- A secured credit card requires a cash deposit to serve as collateral against your credit limit.
- Since the security deposit minimizes the card issuer’s risk, most secured credit cards are easier to qualify for when you have poor credit or none at all.
- When shopping for a secured credit card, look for a card that reports to all three major credit bureaus, provides a clear graduation path, and charges minimal fees.
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A good credit score makes it easier to get approved for a loan or qualify for lower interest rates. But even if you don’t plan to apply for a loan soon, your credit score can still affect your daily life.
Utility companies, insurance providers, phone companies, and landlords have all been known to use credit scores when considering a new customer or tenant.
Using a credit card responsibly can help you build your credit history and improve your score. But many credit cards require credit approval as well, so they can be hard to qualify for when you have bad credit or none at all.
In this situation, you may want to consider applying for a secured credit card. Let’s take a look at what a secured credit card is and how it works. We’ll also discuss what to look for when you’re shopping for a secured credit card.
What is a secured credit card?
A secured credit card requires a cash deposit that will serve as collateral and minimize the card issuer’s risk. Unsecured credit cards, on the other hand, do not require a deposit. The credit limit on a secured credit card will usually be equal to the deposit you make.
While secured credit cards provide extra protection to your lender, they otherwise work just like a normal, unsecured card. And as long as your card issuer reports to the major credit bureaus, secured credit cards can help you improve your credit score.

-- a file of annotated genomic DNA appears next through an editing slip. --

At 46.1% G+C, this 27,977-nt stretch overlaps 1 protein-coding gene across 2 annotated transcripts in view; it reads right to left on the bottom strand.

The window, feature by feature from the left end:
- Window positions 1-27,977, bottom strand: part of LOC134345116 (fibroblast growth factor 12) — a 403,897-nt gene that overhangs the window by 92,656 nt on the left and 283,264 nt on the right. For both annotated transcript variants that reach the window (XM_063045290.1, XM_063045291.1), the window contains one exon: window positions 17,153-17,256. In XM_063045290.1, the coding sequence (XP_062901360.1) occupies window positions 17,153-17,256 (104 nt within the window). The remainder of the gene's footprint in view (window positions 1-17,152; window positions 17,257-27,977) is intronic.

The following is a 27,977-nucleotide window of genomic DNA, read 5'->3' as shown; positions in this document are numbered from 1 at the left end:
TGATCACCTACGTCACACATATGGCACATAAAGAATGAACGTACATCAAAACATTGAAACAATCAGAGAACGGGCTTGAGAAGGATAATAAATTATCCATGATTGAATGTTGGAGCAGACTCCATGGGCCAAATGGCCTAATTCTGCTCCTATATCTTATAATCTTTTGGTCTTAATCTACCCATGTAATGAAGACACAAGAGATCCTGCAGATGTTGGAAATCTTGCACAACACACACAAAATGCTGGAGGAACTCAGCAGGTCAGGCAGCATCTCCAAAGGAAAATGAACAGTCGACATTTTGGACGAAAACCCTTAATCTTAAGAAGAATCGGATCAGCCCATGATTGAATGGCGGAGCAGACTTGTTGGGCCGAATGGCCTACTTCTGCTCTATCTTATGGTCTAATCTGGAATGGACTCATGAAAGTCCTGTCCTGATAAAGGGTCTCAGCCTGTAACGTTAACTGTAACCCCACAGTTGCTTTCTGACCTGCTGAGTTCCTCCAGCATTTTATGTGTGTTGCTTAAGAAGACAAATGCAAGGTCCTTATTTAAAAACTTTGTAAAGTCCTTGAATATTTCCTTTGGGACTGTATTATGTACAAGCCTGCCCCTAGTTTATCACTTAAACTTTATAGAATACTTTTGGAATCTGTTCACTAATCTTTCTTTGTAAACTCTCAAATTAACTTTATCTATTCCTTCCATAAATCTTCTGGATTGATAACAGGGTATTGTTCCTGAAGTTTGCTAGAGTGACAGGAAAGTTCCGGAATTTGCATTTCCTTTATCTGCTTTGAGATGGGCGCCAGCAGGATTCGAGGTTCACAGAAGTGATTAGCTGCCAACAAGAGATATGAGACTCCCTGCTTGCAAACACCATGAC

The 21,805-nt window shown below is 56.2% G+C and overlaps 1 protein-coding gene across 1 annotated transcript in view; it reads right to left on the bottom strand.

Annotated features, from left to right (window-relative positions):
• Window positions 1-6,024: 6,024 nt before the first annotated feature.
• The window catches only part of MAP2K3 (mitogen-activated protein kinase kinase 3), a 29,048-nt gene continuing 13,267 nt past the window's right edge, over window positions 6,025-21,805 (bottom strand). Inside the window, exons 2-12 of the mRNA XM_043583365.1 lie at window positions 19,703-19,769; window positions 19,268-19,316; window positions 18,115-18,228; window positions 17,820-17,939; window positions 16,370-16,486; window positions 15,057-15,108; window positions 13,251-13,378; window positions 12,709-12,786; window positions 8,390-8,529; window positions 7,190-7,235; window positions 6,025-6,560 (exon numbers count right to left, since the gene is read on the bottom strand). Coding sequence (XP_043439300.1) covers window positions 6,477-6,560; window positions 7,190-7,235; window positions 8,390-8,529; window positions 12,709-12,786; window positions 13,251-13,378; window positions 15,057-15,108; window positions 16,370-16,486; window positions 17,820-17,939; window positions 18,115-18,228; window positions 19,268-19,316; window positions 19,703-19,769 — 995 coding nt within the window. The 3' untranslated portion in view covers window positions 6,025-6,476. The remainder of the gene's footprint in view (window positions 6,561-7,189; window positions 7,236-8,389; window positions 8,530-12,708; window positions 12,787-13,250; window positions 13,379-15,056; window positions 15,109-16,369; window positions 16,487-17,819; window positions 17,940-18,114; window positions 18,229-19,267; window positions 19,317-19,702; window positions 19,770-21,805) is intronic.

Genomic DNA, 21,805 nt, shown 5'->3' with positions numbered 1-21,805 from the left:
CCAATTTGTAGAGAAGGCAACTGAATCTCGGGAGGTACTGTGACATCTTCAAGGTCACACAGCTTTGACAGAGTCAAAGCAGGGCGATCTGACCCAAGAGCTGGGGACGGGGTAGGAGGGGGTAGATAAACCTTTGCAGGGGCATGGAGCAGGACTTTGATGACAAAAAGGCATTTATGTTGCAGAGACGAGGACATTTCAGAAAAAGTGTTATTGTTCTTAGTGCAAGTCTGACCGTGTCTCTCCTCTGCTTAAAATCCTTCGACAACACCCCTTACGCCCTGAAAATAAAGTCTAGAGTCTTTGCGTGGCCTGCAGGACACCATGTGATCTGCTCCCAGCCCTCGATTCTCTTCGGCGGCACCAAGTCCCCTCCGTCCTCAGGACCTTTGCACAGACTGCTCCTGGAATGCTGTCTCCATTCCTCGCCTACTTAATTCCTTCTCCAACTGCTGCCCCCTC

To help you build your score faster, you’ll want to keep an eye on your credit utilization rate (how much of your available credit you use each month).
Many credit experts recommend that you spend less than 30% of your available credit in a given month. Since most secured cards have low credit limits (often $300 or below), they require a bit more attention and discipline to stay within that range.
Some secured credit cards include a graduation component, where cardholders are automatically transitioned to unsecured versions of the card (receiving a refund of their deposit) after a certain period of time. Or, once your credit score improves, you may want to apply for a credit card that offers better terms, interest rates, or rewards.
What to look for in a secured credit card
If you’re in the market for a secured credit card, here are a few things you’ll want to pay attention to.
With any credit card, you’ll want to make sure that you get credit for all the payments you make. But that’s especially true with a secured credit card where you’re having to put up cash to use it.
That’s why you’ll want to make sure that your secured card reports to all three major credit bureaus, Experian, Equifax, and TransUnion. Most secured cards do, but it’s still something you’ll want to confirm before you apply.
Clear graduation path
If possible, you’ll want to find a secured card that clearly states how long you’ll need to wait before you can graduate to a partially secured or fully unsecured version of the card.
For instance, the Discover it® Secured card promises to begin reviewing your account for a deposit refund after eight months (it’s also one of the few secured credit cards that offers rewards). And the Secured Mastercard® from Capital One® will consider increasing your credit limit after only five on-time monthly payments.
If you apply for a secured credit card, you’re already agreeing to put up a cash deposit for a card that may not offer any rewards. But, in exchange, secured credit cards can be easier to qualify for and that can be a worthy tradeoff.
However, many secured credit cards also charge exorbitant fees. Whenever possible, try to find a secured card that will treat you fairly, like the cards listed below.
The Discover it Secured card, Secured Mastercard from Capital One, and the Citi Secured Mastercard all charge no annual fee. And the Discover it Secured card won’t charge a fee for your first late payment either, and paying late won’t raise your APR.
If you don’t qualify for any of these cards, you may want to consider the OpenSky Secured Visa Credit Card. It doesn’t require a credit check to apply, yet still charges a reasonable $35 annual fee.
Secured credit cards can be a valuable credit-building tool. But make sure that the secured credit card you choose is truly designed to help you improve your credit situation and not take advantage of it.
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